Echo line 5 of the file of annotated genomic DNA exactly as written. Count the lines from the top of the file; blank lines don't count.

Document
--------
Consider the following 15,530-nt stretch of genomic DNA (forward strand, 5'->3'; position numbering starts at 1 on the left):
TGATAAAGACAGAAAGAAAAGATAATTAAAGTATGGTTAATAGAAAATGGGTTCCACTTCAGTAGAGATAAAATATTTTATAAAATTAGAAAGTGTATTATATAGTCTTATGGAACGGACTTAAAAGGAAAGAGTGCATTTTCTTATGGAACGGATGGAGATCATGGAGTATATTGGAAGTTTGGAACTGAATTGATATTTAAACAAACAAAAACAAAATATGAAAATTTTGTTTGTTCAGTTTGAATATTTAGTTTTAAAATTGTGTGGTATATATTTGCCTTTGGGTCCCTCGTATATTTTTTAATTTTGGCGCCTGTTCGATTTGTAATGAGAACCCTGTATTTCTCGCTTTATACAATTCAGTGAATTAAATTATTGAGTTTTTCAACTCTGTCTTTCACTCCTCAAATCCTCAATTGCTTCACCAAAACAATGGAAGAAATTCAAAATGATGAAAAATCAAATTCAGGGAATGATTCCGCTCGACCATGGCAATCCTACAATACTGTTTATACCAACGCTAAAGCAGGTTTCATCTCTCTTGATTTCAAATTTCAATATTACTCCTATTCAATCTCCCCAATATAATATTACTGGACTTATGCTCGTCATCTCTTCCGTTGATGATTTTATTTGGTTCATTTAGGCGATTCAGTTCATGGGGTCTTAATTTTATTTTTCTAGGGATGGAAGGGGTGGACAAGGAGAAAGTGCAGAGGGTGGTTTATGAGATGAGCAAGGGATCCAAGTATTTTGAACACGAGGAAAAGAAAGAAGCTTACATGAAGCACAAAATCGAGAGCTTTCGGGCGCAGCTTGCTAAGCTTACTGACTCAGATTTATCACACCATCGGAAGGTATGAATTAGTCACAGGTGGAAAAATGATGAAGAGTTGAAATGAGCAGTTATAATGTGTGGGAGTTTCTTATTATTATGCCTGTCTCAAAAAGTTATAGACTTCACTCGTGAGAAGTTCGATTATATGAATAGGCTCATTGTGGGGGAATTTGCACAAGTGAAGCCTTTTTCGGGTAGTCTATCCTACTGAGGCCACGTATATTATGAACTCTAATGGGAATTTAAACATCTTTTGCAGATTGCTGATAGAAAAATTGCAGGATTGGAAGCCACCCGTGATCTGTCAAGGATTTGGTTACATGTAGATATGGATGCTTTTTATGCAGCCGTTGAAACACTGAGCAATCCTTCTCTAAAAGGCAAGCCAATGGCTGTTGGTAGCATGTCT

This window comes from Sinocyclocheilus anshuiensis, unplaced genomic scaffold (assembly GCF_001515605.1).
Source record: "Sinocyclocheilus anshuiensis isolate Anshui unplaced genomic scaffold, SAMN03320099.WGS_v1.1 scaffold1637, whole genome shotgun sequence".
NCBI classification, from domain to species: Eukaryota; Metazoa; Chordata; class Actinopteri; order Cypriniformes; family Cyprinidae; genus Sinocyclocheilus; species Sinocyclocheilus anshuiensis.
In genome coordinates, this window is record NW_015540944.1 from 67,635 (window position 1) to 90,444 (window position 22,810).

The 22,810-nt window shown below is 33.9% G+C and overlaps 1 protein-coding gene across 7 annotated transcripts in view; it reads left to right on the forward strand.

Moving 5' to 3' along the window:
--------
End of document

NCBI classification, from domain to species: Eukaryota; Metazoa; Chordata; class Actinopteri; order Cypriniformes; family Cyprinidae; genus Sinocyclocheilus; species Sinocyclocheilus anshuiensis.